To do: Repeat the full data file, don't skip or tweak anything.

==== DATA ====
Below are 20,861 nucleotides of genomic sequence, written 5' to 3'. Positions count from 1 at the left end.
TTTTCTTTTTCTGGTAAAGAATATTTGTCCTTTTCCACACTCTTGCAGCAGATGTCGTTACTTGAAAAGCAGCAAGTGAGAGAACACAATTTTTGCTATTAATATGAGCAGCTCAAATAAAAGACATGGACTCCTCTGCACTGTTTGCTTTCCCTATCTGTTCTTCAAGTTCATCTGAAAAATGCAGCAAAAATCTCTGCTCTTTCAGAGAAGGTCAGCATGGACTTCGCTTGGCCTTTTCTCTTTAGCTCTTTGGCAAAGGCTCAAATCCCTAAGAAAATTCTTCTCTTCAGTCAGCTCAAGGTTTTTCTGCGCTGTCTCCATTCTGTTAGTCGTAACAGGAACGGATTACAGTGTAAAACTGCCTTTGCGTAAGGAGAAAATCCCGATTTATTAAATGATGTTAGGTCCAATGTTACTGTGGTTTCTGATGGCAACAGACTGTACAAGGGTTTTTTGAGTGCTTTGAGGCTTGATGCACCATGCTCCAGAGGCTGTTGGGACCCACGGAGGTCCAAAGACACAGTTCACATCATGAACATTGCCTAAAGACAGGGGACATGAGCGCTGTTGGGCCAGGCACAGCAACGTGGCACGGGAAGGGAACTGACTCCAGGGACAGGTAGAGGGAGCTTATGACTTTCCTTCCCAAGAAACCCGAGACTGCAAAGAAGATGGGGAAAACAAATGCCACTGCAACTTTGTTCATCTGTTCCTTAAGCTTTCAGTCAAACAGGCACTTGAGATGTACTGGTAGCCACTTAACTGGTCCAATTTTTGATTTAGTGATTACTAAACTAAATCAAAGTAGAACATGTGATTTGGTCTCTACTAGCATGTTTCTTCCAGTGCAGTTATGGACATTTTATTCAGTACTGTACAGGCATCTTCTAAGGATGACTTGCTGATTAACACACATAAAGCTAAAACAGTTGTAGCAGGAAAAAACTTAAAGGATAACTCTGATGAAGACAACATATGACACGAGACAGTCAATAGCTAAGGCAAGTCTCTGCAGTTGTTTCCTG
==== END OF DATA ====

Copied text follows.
Below are 20,861 nucleotides of genomic sequence, written 5' to 3'. Positions count from 1 at the left end.
TTTTCTTTTTCTGGTAAAGAATATTTGTCCTTTTCCACACTCTTGCAGCAGATGTCGTTACTTGAAAAGCAGCAAGTGAGAGAACACAATTTTTGCTATTAATATGAGCAGCTCAAATAAAAGACATGGACTCCTCTGCACTGTTTGCTTTCCCTATCTGTTCTTCAAGTTCATCTGAAAAATGCAGCAAAAATCTCTGCTCTTTCAGAGAAGGTCAGCATGGACTTCGCTTGGCCTTTTCTCTTTAGCTCTTTGGCAAAGGCTCAAATCCCTAAGAAAATTCTTCTCTTCAGTCAGCTCAAGGTTTTTCTGCGCTGTCTCCATTCTGTTAGTCGTAACAGGAACGGATTACAGTGTAAAACTGCCTTTGCGTAAGGAGAAAATCCCGATTTATTAAATGATGTTAGGTCCAATGTTACTGTGGTTTCTGATGGCAACAGACTGTACAAGGGTTTTTTGAGTGCTTTGAGGCTTGATGCACCATGCTCCAGAGGCTGTTGGGACCCACGGAGGTCCAAAGACACAGTTCACATCATGAACATTGCCTAAAGACAGGGGACATGAGCGCTGTTGGGCCAGGCACAGCAACGTGGCACGGGAAGGGAACTGACTCCAGGGACAGGTAGAGGGAGCTTATGACTTTCCTTCCCAAGAAACCCGAGACTGCAAAGAAGATGGGGAAAACAAATGCCACTGCAACTTTGTTCATCTGTTCCTTAAGCTTTCAGTCAAACAGGCACTTGAGATGTACTGGTAGCCACTTAACTGGTCCAATTTTTGATTTAGTGATTACTAAACTAAATCAAAGTAGAACATGTGATTTGGTCTCTACTAGCATGTTTCTTCCAGTGCAGTTATGGACATTTTATTCAGTACTGTACAGGCATCTTCTAAGGATGACTTGCTGATTAACACACATAAAGCTAAAACAGTTGTAGCAGGAAAAAACTTAAAGGATAACTCTGATGAAGACAACATATGACACGAGACAGTCAATAGCTAAGGCAAGTCTCTGCAGTTGTTTCCTG